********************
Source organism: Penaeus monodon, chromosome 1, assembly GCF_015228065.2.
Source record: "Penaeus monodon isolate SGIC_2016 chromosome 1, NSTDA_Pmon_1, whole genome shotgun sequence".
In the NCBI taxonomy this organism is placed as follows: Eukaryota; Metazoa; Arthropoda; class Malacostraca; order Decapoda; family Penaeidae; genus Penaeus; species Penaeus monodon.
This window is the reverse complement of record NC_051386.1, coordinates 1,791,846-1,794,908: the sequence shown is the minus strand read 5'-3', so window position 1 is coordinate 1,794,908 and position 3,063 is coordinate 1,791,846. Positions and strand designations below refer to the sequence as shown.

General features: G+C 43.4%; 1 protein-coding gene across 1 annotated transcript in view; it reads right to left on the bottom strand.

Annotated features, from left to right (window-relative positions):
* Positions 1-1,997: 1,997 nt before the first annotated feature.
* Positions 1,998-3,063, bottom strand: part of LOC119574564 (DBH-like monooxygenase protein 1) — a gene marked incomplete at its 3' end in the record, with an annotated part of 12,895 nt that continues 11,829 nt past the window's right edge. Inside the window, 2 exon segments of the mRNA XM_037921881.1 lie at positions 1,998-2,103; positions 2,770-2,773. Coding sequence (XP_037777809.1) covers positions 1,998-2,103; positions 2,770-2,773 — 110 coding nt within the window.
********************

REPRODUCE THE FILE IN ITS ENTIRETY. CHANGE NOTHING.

Source organism: Penaeus monodon, chromosome 1, assembly GCF_015228065.2.
Source record: "Penaeus monodon isolate SGIC_2016 chromosome 1, NSTDA_Pmon_1, whole genome shotgun sequence".
In the NCBI taxonomy this organism is placed as follows: Eukaryota; Metazoa; Arthropoda; class Malacostraca; order Decapoda; family Penaeidae; genus Penaeus; species Penaeus monodon.
This window is the reverse complement of record NC_051386.1, coordinates 1,791,846-1,794,908: the sequence shown is the minus strand read 5'-3', so window position 1 is coordinate 1,794,908 and position 3,063 is coordinate 1,791,846. Positions and strand designations below refer to the sequence as shown.

General features: G+C 43.4%; 1 protein-coding gene across 1 annotated transcript in view; it reads right to left on the bottom strand.

Annotated features, from left to right (window-relative positions):
* Positions 1-1,997: 1,997 nt before the first annotated feature.
* Positions 1,998-3,063, bottom strand: part of LOC119574564 (DBH-like monooxygenase protein 1) — a gene marked incomplete at its 3' end in the record, with an annotated part of 12,895 nt that continues 11,829 nt past the window's right edge. Inside the window, 2 exon segments of the mRNA XM_037921881.1 lie at positions 1,998-2,103; positions 2,770-2,773. Coding sequence (XP_037777809.1) covers positions 1,998-2,103; positions 2,770-2,773 — 110 coding nt within the window.